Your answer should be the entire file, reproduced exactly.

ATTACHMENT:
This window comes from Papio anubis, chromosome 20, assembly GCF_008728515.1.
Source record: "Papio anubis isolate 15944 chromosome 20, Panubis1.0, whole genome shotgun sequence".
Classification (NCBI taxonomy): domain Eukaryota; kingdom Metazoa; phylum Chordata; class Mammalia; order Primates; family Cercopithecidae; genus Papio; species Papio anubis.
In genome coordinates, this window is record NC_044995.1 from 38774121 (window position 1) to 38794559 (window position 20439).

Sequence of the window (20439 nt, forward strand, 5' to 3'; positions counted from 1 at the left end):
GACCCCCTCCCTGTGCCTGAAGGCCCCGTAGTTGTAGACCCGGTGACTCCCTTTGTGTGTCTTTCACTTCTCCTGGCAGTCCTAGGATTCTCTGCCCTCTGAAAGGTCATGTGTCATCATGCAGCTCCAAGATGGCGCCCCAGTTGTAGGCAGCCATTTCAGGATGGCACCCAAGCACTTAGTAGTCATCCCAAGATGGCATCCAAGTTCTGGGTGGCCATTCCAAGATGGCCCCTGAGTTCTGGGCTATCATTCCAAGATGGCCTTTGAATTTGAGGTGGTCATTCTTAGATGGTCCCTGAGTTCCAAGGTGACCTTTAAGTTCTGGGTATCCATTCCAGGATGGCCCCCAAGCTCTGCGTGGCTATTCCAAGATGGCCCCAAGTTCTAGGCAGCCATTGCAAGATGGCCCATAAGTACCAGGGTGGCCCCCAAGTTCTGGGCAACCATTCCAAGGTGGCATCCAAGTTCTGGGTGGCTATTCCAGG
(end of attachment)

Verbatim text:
This window comes from Papio anubis, chromosome 20, assembly GCF_008728515.1.
Source record: "Papio anubis isolate 15944 chromosome 20, Panubis1.0, whole genome shotgun sequence".
Classification (NCBI taxonomy): domain Eukaryota; kingdom Metazoa; phylum Chordata; class Mammalia; order Primates; family Cercopithecidae; genus Papio; species Papio anubis.
In genome coordinates, this window is record NC_044995.1 from 38774121 (window position 1) to 38794559 (window position 20439).

Sequence of the window (20439 nt, forward strand, 5' to 3'; positions counted from 1 at the left end):
GACCCCCTCCCTGTGCCTGAAGGCCCCGTAGTTGTAGACCCGGTGACTCCCTTTGTGTGTCTTTCACTTCTCCTGGCAGTCCTAGGATTCTCTGCCCTCTGAAAGGTCATGTGTCATCATGCAGCTCCAAGATGGCGCCCCAGTTGTAGGCAGCCATTTCAGGATGGCACCCAAGCACTTAGTAGTCATCCCAAGATGGCATCCAAGTTCTGGGTGGCCATTCCAAGATGGCCCCTGAGTTCTGGGCTATCATTCCAAGATGGCCTTTGAATTTGAGGTGGTCATTCTTAGATGGTCCCTGAGTTCCAAGGTGACCTTTAAGTTCTGGGTATCCATTCCAGGATGGCCCCCAAGCTCTGCGTGGCTATTCCAAGATGGCCCCAAGTTCTAGGCAGCCATTGCAAGATGGCCCATAAGTACCAGGGTGGCCCCCAAGTTCTGGGCAACCATTCCAAGGTGGCATCCAAGTTCTGGGTGGCTATTCCAGG